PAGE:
HC Deb 01 March 1886 vol 302 cc1533-4

asked the Secretary of State for War, If he can state approximately the number of men now in the Military service of the British Government in Egypt and the Soudan, including both British and Native Indian Troops, Commissariat, Transport, and other employés, and Marines doing Military duty; if the cost of the 142,194 men voted in the ordinary Estimates for 1885–6 (after deducting refunds other than real cash contributions) is about £133 10s. per head, including both Effectives and Non-Effectives; if he can make a rough approximate Estimate of the additions to the cost of the Effective Force in Egypt, on account of Foreign allowances, transport, commissariat, and other expenses in excess of the ordinary average, also of the proportion of Non-Effectives belonging to Regiments in Egypt, and so roughly estimate the total cost of the Force now in Egypt; and, if he will state how much of that approximate cost has been received from Egypt in the present year, how much is expected in the ensuing year, and how much will fall upon the British taxpayer in 1886–7, supposing the Force to be maintained at its present strength?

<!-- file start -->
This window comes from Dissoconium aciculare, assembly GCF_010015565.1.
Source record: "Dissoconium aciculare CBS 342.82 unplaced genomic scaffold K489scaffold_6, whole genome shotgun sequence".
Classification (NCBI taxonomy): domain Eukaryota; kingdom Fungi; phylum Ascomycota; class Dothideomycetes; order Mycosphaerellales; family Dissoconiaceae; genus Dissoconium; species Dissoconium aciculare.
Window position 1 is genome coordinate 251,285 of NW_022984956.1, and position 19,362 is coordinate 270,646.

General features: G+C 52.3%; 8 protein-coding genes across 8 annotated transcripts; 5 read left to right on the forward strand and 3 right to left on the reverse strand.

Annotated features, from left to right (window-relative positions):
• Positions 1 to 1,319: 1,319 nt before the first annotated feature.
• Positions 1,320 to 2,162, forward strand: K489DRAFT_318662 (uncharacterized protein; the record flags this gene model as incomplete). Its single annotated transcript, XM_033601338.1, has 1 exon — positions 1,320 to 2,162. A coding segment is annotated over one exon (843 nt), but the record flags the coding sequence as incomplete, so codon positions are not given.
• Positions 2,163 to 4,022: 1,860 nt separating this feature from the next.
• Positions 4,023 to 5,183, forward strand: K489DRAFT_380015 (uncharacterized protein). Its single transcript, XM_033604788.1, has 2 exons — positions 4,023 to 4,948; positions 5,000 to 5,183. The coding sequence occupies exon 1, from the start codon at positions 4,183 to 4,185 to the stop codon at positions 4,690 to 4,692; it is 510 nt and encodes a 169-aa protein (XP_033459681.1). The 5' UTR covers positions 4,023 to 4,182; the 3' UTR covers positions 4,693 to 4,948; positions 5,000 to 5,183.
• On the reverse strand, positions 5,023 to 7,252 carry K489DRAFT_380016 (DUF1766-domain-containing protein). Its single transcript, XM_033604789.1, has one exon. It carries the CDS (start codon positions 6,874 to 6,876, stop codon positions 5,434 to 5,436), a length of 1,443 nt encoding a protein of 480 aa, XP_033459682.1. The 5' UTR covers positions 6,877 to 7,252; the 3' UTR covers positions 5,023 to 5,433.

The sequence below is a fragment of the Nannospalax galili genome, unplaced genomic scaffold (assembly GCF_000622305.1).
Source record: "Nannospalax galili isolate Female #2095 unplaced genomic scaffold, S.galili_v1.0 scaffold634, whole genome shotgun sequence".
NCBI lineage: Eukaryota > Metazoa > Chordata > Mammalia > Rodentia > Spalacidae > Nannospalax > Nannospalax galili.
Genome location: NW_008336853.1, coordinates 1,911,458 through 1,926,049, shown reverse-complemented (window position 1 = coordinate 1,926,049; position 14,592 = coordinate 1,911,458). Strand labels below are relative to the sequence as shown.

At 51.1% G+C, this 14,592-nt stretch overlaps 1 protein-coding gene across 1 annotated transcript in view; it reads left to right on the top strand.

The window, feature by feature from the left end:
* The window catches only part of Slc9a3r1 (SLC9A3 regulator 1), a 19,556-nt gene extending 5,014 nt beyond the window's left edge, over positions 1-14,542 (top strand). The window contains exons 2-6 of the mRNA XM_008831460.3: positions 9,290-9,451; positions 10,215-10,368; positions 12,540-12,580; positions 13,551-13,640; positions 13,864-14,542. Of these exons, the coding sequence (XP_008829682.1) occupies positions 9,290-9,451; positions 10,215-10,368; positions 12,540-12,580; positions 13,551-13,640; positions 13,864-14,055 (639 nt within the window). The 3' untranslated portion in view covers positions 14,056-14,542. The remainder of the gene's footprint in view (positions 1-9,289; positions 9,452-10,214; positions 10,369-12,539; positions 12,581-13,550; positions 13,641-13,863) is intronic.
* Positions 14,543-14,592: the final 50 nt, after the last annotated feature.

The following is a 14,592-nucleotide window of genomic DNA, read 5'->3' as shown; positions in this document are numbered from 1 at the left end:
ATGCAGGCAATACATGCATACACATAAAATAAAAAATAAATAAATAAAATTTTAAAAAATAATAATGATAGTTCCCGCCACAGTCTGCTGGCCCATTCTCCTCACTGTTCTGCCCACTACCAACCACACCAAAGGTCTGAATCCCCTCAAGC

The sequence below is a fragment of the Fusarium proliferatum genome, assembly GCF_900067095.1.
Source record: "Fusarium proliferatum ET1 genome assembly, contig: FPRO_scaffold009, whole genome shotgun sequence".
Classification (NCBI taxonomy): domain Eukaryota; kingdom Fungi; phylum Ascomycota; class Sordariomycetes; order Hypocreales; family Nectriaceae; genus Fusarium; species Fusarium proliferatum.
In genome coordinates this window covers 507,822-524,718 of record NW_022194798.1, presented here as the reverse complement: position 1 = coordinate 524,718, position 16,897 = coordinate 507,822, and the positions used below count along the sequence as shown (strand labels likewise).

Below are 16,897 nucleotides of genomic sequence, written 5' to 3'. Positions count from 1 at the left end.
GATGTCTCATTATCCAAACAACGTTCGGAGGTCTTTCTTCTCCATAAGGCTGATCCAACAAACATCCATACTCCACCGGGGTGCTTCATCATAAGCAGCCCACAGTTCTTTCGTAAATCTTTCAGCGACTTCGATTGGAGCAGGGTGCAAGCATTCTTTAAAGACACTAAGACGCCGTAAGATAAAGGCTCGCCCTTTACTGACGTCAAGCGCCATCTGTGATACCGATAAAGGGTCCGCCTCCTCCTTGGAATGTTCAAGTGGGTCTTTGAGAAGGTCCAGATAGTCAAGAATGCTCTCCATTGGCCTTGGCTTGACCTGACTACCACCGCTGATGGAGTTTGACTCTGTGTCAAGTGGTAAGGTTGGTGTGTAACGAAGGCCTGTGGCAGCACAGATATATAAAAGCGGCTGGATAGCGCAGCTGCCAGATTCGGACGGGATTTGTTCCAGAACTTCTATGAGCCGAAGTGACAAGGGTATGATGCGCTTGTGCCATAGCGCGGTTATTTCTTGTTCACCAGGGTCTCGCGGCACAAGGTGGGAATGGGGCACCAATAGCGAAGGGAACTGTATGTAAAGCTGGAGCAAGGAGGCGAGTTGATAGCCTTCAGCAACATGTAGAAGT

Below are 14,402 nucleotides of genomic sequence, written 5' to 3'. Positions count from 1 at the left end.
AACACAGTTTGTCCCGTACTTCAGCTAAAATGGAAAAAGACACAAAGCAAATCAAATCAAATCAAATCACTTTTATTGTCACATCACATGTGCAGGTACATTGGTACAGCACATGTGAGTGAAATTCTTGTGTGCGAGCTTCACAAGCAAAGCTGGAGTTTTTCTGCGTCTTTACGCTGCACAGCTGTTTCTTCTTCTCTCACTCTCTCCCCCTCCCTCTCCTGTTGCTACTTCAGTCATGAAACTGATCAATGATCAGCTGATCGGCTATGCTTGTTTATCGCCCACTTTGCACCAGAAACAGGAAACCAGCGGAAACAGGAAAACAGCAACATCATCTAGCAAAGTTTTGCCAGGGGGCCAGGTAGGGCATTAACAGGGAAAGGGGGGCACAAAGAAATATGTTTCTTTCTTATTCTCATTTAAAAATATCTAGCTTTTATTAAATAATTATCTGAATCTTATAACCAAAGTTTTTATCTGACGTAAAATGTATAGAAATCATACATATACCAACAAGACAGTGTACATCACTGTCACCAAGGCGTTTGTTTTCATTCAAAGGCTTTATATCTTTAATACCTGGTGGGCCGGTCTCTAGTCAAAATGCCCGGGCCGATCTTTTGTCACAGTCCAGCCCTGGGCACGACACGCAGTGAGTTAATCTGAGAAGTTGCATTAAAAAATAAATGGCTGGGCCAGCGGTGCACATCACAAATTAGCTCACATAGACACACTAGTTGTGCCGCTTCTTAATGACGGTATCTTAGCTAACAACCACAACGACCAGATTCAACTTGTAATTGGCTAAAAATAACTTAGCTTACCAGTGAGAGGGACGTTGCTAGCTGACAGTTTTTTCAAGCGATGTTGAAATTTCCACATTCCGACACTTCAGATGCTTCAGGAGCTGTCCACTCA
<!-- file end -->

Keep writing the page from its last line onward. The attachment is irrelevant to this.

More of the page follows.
The approximate number of troops in Egypt and the Soudan may be taken as 17,600 British troops, 2,900 Indian troops, and 4,000 employés, for the most part Natives. These do not include the regimental Indian followers at Suakin. While giving my hon. Friend this answer as to matters of fact, I cannot undertake to I follow him into his calculation of cost, or to commit myself to any rough approximate estimate of expenses connected with the occupation of Egypt. There would be many debatable items in such an estimate, and it could not be explained within the ordinary limits of an answer to a Question.


asked, whether the right hon. Gentleman would have any objection to give a Return, showing the whole cost of the occupation of Egypt since the English troops first went there?


, in reply, said, the Question had better be addressed to the Treasury.

In answer to Mr. DILLON,


said, he could not now state the number of British soldiers at Suakin; but if the hon. Member moved for a Return he would be happy to give it.